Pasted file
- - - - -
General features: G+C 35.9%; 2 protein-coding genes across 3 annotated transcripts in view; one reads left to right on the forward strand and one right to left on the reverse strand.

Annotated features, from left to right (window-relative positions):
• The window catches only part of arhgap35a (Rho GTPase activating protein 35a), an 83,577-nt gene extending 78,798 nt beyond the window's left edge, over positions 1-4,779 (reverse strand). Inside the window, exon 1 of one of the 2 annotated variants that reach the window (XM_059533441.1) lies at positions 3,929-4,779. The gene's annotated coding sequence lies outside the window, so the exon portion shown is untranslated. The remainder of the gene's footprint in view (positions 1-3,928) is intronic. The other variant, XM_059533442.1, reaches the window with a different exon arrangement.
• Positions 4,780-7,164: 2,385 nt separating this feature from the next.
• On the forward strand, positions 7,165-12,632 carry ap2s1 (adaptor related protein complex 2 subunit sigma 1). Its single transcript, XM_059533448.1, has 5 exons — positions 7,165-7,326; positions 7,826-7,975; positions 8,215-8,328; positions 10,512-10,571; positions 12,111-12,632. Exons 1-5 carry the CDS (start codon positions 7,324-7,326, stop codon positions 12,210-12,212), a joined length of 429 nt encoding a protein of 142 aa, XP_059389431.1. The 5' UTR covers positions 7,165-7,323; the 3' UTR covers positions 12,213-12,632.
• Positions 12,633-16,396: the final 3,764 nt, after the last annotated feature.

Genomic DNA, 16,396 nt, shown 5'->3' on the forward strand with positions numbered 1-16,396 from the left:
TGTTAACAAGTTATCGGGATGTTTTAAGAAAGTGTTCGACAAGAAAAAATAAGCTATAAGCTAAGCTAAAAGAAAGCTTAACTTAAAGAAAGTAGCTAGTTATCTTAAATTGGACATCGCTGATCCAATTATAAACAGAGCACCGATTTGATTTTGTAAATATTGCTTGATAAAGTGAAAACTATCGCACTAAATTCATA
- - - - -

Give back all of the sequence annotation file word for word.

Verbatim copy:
General features: G+C 35.9%; 2 protein-coding genes across 3 annotated transcripts in view; one reads left to right on the forward strand and one right to left on the reverse strand.

Annotated features, from left to right (window-relative positions):
• The window catches only part of arhgap35a (Rho GTPase activating protein 35a), an 83,577-nt gene extending 78,798 nt beyond the window's left edge, over positions 1-4,779 (reverse strand). Inside the window, exon 1 of one of the 2 annotated variants that reach the window (XM_059533441.1) lies at positions 3,929-4,779. The gene's annotated coding sequence lies outside the window, so the exon portion shown is untranslated. The remainder of the gene's footprint in view (positions 1-3,928) is intronic. The other variant, XM_059533442.1, reaches the window with a different exon arrangement.
• Positions 4,780-7,164: 2,385 nt separating this feature from the next.
• On the forward strand, positions 7,165-12,632 carry ap2s1 (adaptor related protein complex 2 subunit sigma 1). Its single transcript, XM_059533448.1, has 5 exons — positions 7,165-7,326; positions 7,826-7,975; positions 8,215-8,328; positions 10,512-10,571; positions 12,111-12,632. Exons 1-5 carry the CDS (start codon positions 7,324-7,326, stop codon positions 12,210-12,212), a joined length of 429 nt encoding a protein of 142 aa, XP_059389431.1. The 5' UTR covers positions 7,165-7,323; the 3' UTR covers positions 12,213-12,632.
• Positions 12,633-16,396: the final 3,764 nt, after the last annotated feature.

Genomic DNA, 16,396 nt, shown 5'->3' on the forward strand with positions numbered 1-16,396 from the left:
TGTTAACAAGTTATCGGGATGTTTTAAGAAAGTGTTCGACAAGAAAAAATAAGCTATAAGCTAAGCTAAAAGAAAGCTTAACTTAAAGAAAGTAGCTAGTTATCTTAAATTGGACATCGCTGATCCAATTATAAACAGAGCACCGATTTGATTTTGTAAATATTGCTTGATAAAGTGAAAACTATCGCACTAAATTCATA